Updated July 21, 2020 - 9:38 am
Foot traffic in Las Vegas casinos is starting to slow as the number of COVID-19 cases continues to rise.
Roughly 350,000 visitors were estimated to be in Clark County casinos Saturday, the lowest Saturday count since casinos reopened on June 4, according to a Monday note from J.P. Morgan analyst Joseph Greff. More than 400,000 were in casinos the previous Saturday, and roughly 550,000 on July 4.
The analyst attributed the drop to increased COVID-19 cases in Nevada. The Southern Nevada Health District reported 1,288 new coronavirus cases in the state on Sunday, 88 percent of which were in Clark County. It was the fifth day in a row officials reported more than 1,000 cases in the county.
“We view most recent data as neutral to modestly negative,” Greff said in the report, noting that Las Vegas casinos are continuing to reopen despite the drop in visitation. He did not return a request for comment.
The report was based on data from Visitdata.org, which tracks foot traffic from 13 million opted-in Foursquare users.
Daily visitation in Clark County casinos during the week of July 12 was estimated to be 44 percent lower than the average rate in February, before the pandemic wreaked havoc in Nevada. The previous week, there was a 38 percent drop.
The analyst views the most recent data as “a modest step backwards” and said it was somewhat expected, given the continued increase in COVID-19 cases and declines in consumer spending.
Josh Swissman, founding partner of The Strategy Organization in Las Vegas, said in a normal year a dramatic decrease in visitation for the two weekends following a three-day holiday weekend is typical, but this drop was amplified since it was the first holiday weekend since casinos’ reopening.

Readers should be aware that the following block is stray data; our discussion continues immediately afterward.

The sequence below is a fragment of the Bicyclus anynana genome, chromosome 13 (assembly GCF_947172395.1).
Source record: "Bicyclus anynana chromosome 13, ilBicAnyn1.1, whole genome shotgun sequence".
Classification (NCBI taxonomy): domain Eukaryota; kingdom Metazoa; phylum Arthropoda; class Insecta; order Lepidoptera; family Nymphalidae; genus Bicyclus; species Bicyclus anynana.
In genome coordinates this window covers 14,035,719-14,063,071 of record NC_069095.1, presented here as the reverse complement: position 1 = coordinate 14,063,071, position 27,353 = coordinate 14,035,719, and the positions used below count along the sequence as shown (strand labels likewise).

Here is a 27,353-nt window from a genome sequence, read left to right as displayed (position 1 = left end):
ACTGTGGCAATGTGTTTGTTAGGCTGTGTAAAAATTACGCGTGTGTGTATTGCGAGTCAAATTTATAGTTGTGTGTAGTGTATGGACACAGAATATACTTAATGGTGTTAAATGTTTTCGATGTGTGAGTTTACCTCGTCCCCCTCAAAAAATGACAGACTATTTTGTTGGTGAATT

Brendan Bussmann, director of government affairs for Global Market Advisors LLC, said travel restrictions in other states, quarantine mandates and limited air traffic could also hinder visitation rates.
A lack of meeting and convention business, limited traditional entertainment offerings and rising cases in neighboring states such as California and Arizona — two major sources for drive-in traffic — could also hurt numbers, said Greg Chase, founder and CEO of Las Vegas-based Experience Strategy Associates.
“It’s important to remember that the drive-in market is going to be the lifeblood of the Las Vegas casino business for the foreseeable future,” he said. “As the public continues to stay home in fear of what they keep hearing about spikes and record cases, the less they will want to venture out, especially to a city that is a melting pot of visitors mainly from current hot spots.”
He said these factors make it risky for casino operators to continue reopening properties at their current pace.
Regional vs. Strip
“The demand thus becomes thinner spread amongst the current inventory,” Chase said. “This is why you are starting to see more companies offer no resort fees and increase promotions.”
But Swissman said operators’ “tremendous insight” into future visitation volumes through future room reservations is driving them to continue to reopen properties throughout the summer.
“However, it is the lack of group, convention and business visitation that may likely cause those same operators to shut down some of their assets during midweek time frames to better match supply with demand,” he said.
While there are fewer visitors, those who do come are spending more time inside casinos. The median visit duration in Clark County casinos since reopening is 7 percent higher than the average levels in February.
Greff says this is indicative of more dedicated, “higher quality” players traveling to Las Vegas.
The report also says Strip properties are probably faring worse than those that cater to locals, which have advantages through their exposure to sports betting revenue, a stronger post-pandemic operating-expenditure structure and “better than feared” gross gaming revenue recovery levels.
“Given recent trends, we prefer regional operators such as (Penn National Gaming) and (Boyd Gaming) over Las Vegas centric operators,” Greff said.
Bussmann expects visitation rates will continue to fluctuate until the number of reported cases drops and other states end quarantine orders.
”The challenge to visitation would be if orders come down that would shut down the Strip, which would be devastating to the industry,” he said.
Chase said there will always be people willing to come to Las Vegas, regardless of regulations or case counts. But, in order for visitation rates to grow, “that depends on the larger percentage of the population who you just haven’t seen quite ready to travel yet.”